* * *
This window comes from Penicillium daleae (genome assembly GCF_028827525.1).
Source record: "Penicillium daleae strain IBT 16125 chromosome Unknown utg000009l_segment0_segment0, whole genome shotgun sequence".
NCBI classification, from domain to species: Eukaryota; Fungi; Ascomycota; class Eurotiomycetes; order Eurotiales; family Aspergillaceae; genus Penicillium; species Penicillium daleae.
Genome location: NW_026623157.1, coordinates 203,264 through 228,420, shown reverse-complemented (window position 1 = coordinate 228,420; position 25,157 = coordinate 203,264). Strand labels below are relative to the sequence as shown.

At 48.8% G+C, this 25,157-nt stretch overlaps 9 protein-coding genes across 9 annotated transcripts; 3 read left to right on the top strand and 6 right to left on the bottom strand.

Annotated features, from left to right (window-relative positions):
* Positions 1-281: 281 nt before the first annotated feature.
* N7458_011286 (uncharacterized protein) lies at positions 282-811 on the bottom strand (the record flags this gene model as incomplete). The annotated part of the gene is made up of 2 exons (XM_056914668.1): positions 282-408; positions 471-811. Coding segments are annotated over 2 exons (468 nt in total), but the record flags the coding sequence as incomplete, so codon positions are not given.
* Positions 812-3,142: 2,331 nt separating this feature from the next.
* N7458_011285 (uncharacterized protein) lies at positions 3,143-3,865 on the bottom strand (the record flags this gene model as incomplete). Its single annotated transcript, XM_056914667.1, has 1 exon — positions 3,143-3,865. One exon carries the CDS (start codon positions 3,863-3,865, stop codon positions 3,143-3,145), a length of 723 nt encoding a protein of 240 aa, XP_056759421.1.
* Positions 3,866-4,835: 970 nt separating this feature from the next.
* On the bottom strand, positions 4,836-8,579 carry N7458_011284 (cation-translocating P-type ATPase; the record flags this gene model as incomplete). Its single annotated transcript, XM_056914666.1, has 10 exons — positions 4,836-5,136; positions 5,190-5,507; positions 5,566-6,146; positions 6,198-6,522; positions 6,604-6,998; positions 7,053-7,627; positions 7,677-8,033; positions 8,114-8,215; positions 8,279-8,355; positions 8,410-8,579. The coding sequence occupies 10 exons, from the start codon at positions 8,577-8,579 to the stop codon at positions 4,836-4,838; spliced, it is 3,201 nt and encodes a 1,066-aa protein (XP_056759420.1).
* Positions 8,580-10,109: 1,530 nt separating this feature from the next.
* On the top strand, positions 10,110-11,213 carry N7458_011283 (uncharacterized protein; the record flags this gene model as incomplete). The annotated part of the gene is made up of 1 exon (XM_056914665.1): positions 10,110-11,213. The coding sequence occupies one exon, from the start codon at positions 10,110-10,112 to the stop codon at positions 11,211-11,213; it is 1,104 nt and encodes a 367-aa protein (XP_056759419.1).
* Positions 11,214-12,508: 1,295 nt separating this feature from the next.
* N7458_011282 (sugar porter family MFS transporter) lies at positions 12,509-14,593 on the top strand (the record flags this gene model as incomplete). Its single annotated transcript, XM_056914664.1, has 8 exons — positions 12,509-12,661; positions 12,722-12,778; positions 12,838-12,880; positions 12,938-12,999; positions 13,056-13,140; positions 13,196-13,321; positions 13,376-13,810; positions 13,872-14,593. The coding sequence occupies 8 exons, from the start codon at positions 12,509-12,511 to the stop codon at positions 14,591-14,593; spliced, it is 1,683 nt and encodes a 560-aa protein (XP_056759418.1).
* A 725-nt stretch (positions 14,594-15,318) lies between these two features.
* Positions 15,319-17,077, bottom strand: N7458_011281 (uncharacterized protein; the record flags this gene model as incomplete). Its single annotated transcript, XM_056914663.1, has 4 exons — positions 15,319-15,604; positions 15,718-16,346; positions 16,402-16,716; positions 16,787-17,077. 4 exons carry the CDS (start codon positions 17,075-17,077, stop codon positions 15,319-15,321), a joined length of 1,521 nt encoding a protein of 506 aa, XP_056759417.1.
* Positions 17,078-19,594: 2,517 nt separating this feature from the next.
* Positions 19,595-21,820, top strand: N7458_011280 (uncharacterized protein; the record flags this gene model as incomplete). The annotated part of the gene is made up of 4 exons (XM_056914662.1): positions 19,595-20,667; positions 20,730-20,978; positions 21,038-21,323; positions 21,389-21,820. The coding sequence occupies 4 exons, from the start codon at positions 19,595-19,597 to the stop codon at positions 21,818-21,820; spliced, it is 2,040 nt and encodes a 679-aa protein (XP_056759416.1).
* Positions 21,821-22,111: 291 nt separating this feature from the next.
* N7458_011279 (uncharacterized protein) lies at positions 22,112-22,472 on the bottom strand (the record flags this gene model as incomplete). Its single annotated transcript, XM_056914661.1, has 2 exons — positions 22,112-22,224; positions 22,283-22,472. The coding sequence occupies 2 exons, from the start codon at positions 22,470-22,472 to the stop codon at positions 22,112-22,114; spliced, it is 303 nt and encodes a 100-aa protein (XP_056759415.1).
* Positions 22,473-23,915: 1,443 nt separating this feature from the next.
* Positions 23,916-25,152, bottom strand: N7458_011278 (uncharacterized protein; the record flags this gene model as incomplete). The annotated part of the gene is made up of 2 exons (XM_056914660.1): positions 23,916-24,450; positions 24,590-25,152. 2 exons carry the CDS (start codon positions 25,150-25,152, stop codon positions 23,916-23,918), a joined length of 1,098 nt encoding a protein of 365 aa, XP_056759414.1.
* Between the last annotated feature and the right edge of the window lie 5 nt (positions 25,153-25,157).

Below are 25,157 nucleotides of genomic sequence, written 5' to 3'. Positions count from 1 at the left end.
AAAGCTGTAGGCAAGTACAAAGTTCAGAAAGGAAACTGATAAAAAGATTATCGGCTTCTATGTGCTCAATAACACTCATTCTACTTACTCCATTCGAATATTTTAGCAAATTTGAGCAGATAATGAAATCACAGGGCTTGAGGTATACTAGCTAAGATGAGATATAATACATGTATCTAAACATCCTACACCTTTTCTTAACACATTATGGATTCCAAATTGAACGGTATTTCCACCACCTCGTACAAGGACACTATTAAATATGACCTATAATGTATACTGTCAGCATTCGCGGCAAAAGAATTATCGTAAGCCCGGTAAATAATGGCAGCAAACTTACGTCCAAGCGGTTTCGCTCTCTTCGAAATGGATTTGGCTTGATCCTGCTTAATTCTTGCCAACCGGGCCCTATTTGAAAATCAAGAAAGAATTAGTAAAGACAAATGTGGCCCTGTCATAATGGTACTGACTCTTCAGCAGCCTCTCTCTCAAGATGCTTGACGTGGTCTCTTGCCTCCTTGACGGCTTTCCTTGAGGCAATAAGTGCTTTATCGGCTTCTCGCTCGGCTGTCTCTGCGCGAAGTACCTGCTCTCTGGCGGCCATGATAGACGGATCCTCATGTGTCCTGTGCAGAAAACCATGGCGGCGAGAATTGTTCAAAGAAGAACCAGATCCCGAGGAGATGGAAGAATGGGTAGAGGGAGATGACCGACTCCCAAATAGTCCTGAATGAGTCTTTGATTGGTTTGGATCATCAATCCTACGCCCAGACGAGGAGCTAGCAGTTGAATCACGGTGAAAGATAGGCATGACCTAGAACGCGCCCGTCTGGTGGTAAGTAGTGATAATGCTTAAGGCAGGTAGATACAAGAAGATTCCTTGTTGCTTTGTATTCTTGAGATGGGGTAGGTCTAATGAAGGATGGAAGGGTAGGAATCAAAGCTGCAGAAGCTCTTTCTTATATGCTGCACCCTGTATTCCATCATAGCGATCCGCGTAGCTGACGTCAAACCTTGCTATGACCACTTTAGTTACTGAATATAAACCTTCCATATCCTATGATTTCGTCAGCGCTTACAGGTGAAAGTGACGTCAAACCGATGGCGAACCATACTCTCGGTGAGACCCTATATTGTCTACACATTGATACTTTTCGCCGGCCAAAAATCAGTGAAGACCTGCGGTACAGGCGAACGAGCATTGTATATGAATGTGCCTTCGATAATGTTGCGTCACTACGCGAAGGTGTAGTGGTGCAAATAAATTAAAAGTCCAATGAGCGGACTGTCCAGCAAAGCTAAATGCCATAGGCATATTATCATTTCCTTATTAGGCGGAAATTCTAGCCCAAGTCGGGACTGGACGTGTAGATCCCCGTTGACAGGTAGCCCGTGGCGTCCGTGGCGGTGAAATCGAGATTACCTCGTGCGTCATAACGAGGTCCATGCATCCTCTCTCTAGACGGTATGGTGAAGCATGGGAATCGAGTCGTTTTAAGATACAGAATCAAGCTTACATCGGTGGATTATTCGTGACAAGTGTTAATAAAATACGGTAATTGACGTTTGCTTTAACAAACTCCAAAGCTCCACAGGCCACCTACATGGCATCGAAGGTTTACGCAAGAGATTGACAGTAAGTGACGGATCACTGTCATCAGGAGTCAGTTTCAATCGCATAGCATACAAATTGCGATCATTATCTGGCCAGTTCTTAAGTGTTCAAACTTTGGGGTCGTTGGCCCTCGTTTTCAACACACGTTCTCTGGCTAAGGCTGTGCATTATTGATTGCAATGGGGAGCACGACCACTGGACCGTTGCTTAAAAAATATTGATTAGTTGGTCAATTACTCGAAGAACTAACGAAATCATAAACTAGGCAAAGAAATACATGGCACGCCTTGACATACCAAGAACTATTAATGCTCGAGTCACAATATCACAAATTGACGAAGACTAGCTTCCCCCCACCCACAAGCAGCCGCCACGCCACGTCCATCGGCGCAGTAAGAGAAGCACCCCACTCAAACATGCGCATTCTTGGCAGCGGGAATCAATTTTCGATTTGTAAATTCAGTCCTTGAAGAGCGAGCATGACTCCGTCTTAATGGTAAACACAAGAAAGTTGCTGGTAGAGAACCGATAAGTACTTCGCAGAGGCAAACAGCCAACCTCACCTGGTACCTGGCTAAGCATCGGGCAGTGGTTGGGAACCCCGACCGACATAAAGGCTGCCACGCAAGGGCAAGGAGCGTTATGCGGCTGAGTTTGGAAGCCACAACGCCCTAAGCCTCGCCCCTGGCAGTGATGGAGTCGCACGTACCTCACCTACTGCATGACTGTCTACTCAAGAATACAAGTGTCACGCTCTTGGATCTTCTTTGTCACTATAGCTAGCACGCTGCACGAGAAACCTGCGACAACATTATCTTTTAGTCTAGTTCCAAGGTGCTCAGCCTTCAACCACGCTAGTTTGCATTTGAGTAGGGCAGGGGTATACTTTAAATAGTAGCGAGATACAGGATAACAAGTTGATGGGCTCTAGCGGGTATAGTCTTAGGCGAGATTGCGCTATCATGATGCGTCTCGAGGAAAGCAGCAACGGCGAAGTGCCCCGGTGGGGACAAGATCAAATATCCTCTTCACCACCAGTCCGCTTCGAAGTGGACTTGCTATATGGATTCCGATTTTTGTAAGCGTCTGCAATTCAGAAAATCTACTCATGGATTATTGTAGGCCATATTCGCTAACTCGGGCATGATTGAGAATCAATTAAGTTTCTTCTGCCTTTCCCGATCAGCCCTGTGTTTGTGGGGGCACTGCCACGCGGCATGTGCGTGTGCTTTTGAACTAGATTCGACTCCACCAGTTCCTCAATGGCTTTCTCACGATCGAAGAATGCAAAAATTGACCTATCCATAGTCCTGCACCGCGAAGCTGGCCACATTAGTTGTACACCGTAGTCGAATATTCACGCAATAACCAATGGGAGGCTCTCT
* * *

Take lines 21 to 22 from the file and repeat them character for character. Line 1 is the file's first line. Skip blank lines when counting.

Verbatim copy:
* Positions 21,821-22,111: 291 nt separating this feature from the next.
* N7458_011279 (uncharacterized protein) lies at positions 22,112-22,472 on the bottom strand (the record flags this gene model as incomplete). Its single annotated transcript, XM_056914661.1, has 2 exons — positions 22,112-22,224; positions 22,283-22,472. The coding sequence occupies 2 exons, from the start codon at positions 22,470-22,472 to the stop codon at positions 22,112-22,114; spliced, it is 303 nt and encodes a 100-aa protein (XP_056759415.1).